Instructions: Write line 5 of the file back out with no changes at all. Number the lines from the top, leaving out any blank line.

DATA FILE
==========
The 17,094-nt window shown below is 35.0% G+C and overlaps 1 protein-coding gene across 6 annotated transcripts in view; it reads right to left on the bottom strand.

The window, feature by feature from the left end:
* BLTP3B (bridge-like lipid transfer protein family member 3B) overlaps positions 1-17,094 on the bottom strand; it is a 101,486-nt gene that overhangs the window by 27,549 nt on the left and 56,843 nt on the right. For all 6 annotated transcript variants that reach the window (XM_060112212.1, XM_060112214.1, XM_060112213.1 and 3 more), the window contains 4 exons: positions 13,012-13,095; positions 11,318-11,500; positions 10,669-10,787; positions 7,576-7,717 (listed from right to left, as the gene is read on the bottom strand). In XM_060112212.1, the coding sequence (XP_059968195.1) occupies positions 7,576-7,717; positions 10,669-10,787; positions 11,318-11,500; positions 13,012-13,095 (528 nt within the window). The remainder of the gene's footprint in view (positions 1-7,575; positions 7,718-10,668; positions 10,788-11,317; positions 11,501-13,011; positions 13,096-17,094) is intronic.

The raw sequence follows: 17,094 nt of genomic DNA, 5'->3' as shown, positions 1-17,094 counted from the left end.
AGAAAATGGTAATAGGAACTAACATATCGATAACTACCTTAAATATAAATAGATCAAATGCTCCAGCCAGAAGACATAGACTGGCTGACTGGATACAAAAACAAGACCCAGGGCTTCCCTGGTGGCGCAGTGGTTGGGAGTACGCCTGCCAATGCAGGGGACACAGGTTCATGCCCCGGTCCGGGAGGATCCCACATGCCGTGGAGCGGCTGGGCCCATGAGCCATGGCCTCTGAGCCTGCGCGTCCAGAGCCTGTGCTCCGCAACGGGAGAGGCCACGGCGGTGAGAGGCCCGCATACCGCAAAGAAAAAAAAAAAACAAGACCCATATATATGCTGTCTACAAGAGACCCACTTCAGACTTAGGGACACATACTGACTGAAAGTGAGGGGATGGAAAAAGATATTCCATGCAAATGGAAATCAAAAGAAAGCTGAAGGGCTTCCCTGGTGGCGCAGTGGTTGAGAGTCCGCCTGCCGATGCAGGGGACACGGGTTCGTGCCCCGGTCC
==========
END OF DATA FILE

AGAAAATGGTAATAGGAACTAACATATCGATAACTACCTTAAATATAAATAGATCAAATGCTCCAGCCAGAAGACATAGACTGGCTGACTGGATACAAAAACAAGACCCAGGGCTTCCCTGGTGGCGCAGTGGTTGGGAGTACGCCTGCCAATGCAGGGGACACAGGTTCATGCCCCGGTCCGGGAGGATCCCACATGCCGTGGAGCGGCTGGGCCCATGAGCCATGGCCTCTGAGCCTGCGCGTCCAGAGCCTGTGCTCCGCAACGGGAGAGGCCACGGCGGTGAGAGGCCCGCATACCGCAAAGAAAAAAAAAAAACAAGACCCATATATATGCTGTCTACAAGAGACCCACTTCAGACTTAGGGACACATACTGACTGAAAGTGAGGGGATGGAAAAAGATATTCCATGCAAATGGAAATCAAAAGAAAGCTGAAGGGCTTCCCTGGTGGCGCAGTGGTTGAGAGTCCGCCTGCCGATGCAGGGGACACGGGTTCGTGCCCCGGTCC